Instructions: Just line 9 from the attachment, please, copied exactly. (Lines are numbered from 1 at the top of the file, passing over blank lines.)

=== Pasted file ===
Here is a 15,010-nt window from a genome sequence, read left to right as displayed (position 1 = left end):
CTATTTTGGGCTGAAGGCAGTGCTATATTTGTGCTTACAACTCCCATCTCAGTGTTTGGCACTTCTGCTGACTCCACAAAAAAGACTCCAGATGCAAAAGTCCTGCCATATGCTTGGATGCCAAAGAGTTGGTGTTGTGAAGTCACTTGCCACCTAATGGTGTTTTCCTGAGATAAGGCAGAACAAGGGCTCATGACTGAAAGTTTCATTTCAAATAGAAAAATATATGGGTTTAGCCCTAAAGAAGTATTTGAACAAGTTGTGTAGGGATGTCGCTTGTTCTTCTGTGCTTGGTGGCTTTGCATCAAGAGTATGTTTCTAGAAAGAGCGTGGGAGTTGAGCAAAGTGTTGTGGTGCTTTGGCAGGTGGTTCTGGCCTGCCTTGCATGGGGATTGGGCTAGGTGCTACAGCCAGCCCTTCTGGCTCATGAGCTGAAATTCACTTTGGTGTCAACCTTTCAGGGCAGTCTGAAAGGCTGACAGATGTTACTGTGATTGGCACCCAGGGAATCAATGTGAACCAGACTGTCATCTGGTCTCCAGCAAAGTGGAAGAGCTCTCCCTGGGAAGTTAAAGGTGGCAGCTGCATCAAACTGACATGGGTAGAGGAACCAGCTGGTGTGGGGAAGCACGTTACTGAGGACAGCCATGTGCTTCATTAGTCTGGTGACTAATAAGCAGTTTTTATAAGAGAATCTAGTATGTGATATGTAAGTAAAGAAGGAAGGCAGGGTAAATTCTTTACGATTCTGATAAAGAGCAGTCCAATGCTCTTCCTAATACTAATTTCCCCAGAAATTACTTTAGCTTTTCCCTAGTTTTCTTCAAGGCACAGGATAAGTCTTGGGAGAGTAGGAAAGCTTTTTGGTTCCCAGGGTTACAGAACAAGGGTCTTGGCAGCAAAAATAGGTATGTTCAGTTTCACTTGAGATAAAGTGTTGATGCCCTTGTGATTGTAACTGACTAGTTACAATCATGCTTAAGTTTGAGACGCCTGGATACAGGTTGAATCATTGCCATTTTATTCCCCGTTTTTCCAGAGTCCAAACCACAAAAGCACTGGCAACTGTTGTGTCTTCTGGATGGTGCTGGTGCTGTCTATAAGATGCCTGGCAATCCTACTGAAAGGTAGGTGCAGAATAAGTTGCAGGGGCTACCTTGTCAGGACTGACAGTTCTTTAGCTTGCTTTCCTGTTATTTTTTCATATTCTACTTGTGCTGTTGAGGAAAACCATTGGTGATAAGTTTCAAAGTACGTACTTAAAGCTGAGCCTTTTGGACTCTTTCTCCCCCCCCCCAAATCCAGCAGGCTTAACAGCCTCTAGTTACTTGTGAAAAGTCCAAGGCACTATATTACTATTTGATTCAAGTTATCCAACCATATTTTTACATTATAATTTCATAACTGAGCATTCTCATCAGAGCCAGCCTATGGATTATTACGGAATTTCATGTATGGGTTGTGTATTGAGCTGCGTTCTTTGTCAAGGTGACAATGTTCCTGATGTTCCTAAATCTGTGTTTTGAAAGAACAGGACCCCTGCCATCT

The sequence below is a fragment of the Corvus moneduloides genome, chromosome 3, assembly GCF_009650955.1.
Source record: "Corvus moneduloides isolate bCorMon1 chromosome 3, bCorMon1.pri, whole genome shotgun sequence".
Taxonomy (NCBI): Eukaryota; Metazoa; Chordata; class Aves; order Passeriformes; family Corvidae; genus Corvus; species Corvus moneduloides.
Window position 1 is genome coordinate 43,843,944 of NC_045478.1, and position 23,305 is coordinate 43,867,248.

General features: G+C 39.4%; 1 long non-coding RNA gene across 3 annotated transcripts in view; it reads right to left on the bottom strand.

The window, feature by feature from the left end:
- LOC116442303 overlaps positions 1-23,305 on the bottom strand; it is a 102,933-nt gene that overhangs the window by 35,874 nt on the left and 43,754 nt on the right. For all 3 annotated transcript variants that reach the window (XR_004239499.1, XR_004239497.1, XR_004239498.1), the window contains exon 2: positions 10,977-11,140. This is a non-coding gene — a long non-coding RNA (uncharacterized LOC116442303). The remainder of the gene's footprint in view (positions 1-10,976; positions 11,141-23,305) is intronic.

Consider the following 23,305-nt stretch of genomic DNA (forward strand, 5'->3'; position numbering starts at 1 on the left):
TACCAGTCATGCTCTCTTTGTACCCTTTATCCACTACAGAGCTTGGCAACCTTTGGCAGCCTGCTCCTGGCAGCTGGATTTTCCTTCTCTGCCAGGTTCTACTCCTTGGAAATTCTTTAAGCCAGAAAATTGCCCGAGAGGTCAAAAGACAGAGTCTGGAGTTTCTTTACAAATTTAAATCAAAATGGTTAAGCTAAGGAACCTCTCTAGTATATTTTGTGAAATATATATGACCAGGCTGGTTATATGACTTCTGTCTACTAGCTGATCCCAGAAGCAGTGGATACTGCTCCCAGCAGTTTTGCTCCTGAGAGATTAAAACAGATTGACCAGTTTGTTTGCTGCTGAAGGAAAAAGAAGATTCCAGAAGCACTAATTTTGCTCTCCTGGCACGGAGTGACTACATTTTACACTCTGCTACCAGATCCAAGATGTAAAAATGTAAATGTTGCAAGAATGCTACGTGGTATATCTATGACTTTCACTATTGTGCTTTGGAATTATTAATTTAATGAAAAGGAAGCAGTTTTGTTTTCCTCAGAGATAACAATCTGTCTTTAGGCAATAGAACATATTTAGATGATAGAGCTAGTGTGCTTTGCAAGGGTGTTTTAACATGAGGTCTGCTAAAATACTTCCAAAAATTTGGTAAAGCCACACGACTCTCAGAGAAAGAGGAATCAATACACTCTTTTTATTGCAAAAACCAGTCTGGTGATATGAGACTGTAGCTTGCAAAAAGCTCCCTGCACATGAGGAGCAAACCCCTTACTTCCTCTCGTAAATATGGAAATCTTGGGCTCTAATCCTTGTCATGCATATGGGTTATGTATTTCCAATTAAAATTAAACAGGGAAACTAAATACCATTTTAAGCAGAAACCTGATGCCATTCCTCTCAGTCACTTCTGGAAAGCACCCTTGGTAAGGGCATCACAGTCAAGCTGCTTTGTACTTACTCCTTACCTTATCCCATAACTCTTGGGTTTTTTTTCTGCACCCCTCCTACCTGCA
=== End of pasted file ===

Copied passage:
- LOC116442303 overlaps positions 1-23,305 on the bottom strand; it is a 102,933-nt gene that overhangs the window by 35,874 nt on the left and 43,754 nt on the right. For all 3 annotated transcript variants that reach the window (XR_004239499.1, XR_004239497.1, XR_004239498.1), the window contains exon 2: positions 10,977-11,140. This is a non-coding gene — a long non-coding RNA (uncharacterized LOC116442303). The remainder of the gene's footprint in view (positions 1-10,976; positions 11,141-23,305) is intronic.